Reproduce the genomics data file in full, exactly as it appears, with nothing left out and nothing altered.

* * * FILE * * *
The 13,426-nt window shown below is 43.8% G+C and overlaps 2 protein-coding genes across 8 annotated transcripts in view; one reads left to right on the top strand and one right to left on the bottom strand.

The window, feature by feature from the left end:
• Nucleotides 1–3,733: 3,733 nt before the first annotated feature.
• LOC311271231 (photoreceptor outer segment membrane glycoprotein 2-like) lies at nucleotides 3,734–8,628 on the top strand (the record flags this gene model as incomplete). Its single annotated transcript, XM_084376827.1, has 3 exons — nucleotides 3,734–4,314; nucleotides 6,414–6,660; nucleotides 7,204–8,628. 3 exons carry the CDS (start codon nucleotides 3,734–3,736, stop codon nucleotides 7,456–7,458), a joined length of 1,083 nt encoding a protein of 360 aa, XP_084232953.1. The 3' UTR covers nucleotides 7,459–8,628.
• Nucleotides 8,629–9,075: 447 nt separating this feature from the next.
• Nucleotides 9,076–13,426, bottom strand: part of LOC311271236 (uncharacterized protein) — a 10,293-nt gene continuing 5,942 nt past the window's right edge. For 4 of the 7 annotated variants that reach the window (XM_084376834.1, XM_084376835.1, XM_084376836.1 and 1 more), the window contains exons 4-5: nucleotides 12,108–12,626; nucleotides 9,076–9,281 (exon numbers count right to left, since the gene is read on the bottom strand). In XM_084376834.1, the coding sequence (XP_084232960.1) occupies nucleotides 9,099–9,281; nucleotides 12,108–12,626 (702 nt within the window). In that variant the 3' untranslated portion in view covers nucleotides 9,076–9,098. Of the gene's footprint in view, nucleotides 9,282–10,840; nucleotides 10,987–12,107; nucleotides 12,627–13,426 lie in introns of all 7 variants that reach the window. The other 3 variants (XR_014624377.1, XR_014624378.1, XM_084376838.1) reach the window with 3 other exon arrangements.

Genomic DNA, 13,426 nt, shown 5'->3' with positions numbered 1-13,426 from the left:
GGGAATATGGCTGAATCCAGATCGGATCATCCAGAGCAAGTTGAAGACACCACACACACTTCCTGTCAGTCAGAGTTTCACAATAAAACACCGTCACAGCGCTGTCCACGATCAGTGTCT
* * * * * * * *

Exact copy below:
The 13,426-nt window shown below is 43.8% G+C and overlaps 2 protein-coding genes across 8 annotated transcripts in view; one reads left to right on the top strand and one right to left on the bottom strand.

The window, feature by feature from the left end:
• Nucleotides 1–3,733: 3,733 nt before the first annotated feature.
• LOC311271231 (photoreceptor outer segment membrane glycoprotein 2-like) lies at nucleotides 3,734–8,628 on the top strand (the record flags this gene model as incomplete). Its single annotated transcript, XM_084376827.1, has 3 exons — nucleotides 3,734–4,314; nucleotides 6,414–6,660; nucleotides 7,204–8,628. 3 exons carry the CDS (start codon nucleotides 3,734–3,736, stop codon nucleotides 7,456–7,458), a joined length of 1,083 nt encoding a protein of 360 aa, XP_084232953.1. The 3' UTR covers nucleotides 7,459–8,628.
• Nucleotides 8,629–9,075: 447 nt separating this feature from the next.
• Nucleotides 9,076–13,426, bottom strand: part of LOC311271236 (uncharacterized protein) — a 10,293-nt gene continuing 5,942 nt past the window's right edge. For 4 of the 7 annotated variants that reach the window (XM_084376834.1, XM_084376835.1, XM_084376836.1 and 1 more), the window contains exons 4-5: nucleotides 12,108–12,626; nucleotides 9,076–9,281 (exon numbers count right to left, since the gene is read on the bottom strand). In XM_084376834.1, the coding sequence (XP_084232960.1) occupies nucleotides 9,099–9,281; nucleotides 12,108–12,626 (702 nt within the window). In that variant the 3' untranslated portion in view covers nucleotides 9,076–9,098. Of the gene's footprint in view, nucleotides 9,282–10,840; nucleotides 10,987–12,107; nucleotides 12,627–13,426 lie in introns of all 7 variants that reach the window. The other 3 variants (XR_014624377.1, XR_014624378.1, XM_084376838.1) reach the window with 3 other exon arrangements.

Genomic DNA, 13,426 nt, shown 5'->3' with positions numbered 1-13,426 from the left:
GGGAATATGGCTGAATCCAGATCGGATCATCCAGAGCAAGTTGAAGACACCACACACACTTCCTGTCAGTCAGAGTTTCACAATAAAACACCGTCACAGCGCTGTCCACGATCAGTGTCT